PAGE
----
MENOMINEE — Most 911 calls are made with cell phones, and of course, there is now an app for that. The Menominee County E-911 will be releasing the Smart911 app on Monday, which will help the county’s emergency services better provide for its residents and visitors.

Smart911 is a free smartphone app that allows a person to provide personal and medical information to be accessed by a 911 operator and emergency personnel in the case of an emergency.

The website states that cell phones, without this app, provide much less information to 911 operators than landlines.

“When you dial 911 from a mobile phone, the 911 call takers have very little information to help you — only your phone number and a very general sense of your location,” the release said. It states this app can help fill in the information gaps and provide even more information which will aid emergency responders in providing their services to the community.

Smart911 is available in several states and cities throughout the United States; after it is fully implemented in Menominee County, it will be available throughout the entire Upper Peninsula. 

The amount of information provided to the app is up to the user. Menominee County 911 director, Brian Barrette, said that there is no limit to how much information a person provides the app with, but encourages people to provide as much as possible.

The information the app asks for includes the user’s full name, residence and medical history. A user can also input information about other members of the household, emergency contacts and any other detail which may aid an emergency responder in the case of an emergency.

“There is a lot of information that can help 911,” Barrette said. He added that every piece of information, no matter how small it seems, can help the county’s emergency services.

“If you have a dog that may be aggressive to strangers, that’s something to put in the app because if a firefighter or police officer needs to enter the home they’ll want to know about that,” Barrette said.

The Smart911 website encourages people of all demographics to use the app, but especially encourages seniors, people with disabilities and people with chronic illnesses to use the app.

“If someone has a long medical history, it is always helpful that 911 knows about it because we can pass that information along to those responding to a medical emergency,” Barrette said. “Or, if a person has specific needs because of a disability or a chronic illness, we will know about it before we even get to the scene.”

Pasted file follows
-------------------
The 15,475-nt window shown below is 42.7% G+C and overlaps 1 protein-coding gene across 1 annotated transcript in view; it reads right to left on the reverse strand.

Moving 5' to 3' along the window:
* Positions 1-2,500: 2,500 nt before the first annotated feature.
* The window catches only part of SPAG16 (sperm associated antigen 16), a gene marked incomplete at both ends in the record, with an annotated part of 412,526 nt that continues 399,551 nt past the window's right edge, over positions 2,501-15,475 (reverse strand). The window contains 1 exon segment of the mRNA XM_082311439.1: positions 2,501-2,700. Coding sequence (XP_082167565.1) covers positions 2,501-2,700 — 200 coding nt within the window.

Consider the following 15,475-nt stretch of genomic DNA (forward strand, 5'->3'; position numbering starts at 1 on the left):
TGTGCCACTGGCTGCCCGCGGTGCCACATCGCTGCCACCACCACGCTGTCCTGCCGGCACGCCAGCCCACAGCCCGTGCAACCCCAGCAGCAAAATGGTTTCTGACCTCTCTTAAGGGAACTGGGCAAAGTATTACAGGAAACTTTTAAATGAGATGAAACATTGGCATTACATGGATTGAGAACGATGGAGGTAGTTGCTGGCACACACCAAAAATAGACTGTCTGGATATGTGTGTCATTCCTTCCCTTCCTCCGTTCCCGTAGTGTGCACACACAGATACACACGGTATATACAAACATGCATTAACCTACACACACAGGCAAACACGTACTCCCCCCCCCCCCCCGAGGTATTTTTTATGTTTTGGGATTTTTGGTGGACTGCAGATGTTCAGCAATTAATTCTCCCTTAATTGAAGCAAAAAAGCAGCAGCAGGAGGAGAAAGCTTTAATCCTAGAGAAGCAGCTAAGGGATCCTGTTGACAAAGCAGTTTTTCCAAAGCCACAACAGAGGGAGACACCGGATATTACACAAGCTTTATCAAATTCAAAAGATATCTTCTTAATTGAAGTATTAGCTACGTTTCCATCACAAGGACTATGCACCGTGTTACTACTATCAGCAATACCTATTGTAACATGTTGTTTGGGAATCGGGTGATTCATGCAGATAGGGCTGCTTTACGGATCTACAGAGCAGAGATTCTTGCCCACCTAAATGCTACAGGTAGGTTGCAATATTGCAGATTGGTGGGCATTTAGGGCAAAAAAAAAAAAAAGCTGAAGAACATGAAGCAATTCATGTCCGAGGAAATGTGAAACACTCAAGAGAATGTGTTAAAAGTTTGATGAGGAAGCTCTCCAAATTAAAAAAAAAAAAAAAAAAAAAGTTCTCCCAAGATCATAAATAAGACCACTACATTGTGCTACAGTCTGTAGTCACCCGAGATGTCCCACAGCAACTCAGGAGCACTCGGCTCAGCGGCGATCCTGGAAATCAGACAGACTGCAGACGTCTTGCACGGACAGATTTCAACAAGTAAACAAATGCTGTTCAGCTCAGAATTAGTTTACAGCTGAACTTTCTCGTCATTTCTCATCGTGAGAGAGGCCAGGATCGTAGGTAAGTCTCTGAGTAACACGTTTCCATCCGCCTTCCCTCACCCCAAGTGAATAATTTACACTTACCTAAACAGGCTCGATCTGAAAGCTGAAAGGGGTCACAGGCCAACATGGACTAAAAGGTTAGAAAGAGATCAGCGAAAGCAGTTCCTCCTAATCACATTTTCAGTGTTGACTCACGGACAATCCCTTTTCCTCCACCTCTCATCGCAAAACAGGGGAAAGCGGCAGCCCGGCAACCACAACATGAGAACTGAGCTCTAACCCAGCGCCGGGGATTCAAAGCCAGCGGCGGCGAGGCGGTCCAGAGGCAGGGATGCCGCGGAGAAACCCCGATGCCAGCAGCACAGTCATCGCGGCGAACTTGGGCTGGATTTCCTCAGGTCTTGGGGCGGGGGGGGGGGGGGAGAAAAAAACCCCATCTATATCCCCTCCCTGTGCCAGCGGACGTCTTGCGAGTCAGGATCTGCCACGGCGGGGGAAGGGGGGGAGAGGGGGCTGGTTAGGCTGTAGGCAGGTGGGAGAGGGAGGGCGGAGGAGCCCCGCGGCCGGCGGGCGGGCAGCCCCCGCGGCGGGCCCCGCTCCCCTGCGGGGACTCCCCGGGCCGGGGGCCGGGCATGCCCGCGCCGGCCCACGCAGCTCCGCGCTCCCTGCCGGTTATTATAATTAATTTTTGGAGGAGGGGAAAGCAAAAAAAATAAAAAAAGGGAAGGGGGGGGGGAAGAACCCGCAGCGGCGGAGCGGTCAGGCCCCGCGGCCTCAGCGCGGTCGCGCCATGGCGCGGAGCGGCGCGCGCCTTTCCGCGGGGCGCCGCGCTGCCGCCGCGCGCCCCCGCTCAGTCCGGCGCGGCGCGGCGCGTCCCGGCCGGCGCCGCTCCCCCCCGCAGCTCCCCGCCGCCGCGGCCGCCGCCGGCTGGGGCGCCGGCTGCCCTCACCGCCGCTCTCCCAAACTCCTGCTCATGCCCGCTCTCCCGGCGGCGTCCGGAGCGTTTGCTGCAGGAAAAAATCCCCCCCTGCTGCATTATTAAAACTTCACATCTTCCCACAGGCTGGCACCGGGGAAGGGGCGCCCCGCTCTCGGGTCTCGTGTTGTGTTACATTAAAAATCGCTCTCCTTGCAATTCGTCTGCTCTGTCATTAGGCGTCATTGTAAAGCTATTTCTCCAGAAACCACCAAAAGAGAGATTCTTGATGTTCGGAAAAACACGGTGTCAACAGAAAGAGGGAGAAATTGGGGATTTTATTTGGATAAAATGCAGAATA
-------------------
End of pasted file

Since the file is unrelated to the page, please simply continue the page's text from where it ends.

The personal information given to the app is secure and will not be shared with anyone. This information can only be accessed by 911 call takers and emergency personnel, and only in the case of an emergency. The app is password protected, so even if another person has access to your phone, your information will remain secure. 

Smart911’s website also ensures that “your information is stored in geo-redundant databases that restrict access to everyone — including Rave Mobile Safety employees.” 

“Your safety profile is non-searchable and your information will only be displayed to 911 dispatchers for a limited amount of time,” the website states on its Frequently Asked Questions page.

Barrette encouraged everyone in and near Menominee County to download this app onto their smartphones. He said that it can aid residents, people visiting the area and even people in Marinette County, whose 911 calls may be picked up by Menominee County towers. 

“The cell towers don’t always stop at the border, Menominee County sometimes gets Marinette calls and Marinette County sometimes gets Menominee calls,” Barrette said. “If our towers pick up a Marinette call, and the caller has this app, it will still work.” 

“If you’re visiting the area and have the app, your information will still be sent to our dispatch in the case of an emergency,” he added. It can also be useful to people who travel, because the app will be usable in any county that uses its services, regardless of the 911 caller’s residence. 

“This app can also be helpful for hunters,” Barrette said. “If a person is out hunting and does not return home on time, the app can track a person’s path by 911 so we know his path and can even find him if he or she is in danger.”

Barrette encourages people to download the app, which will be utilized in Menominee County beginning Monday.  Setting a profile up can take between 5 to 10 minutes, depending on how much information a user chooses to provide. All information can be updated and changed after a profile is created.  

More information can be found at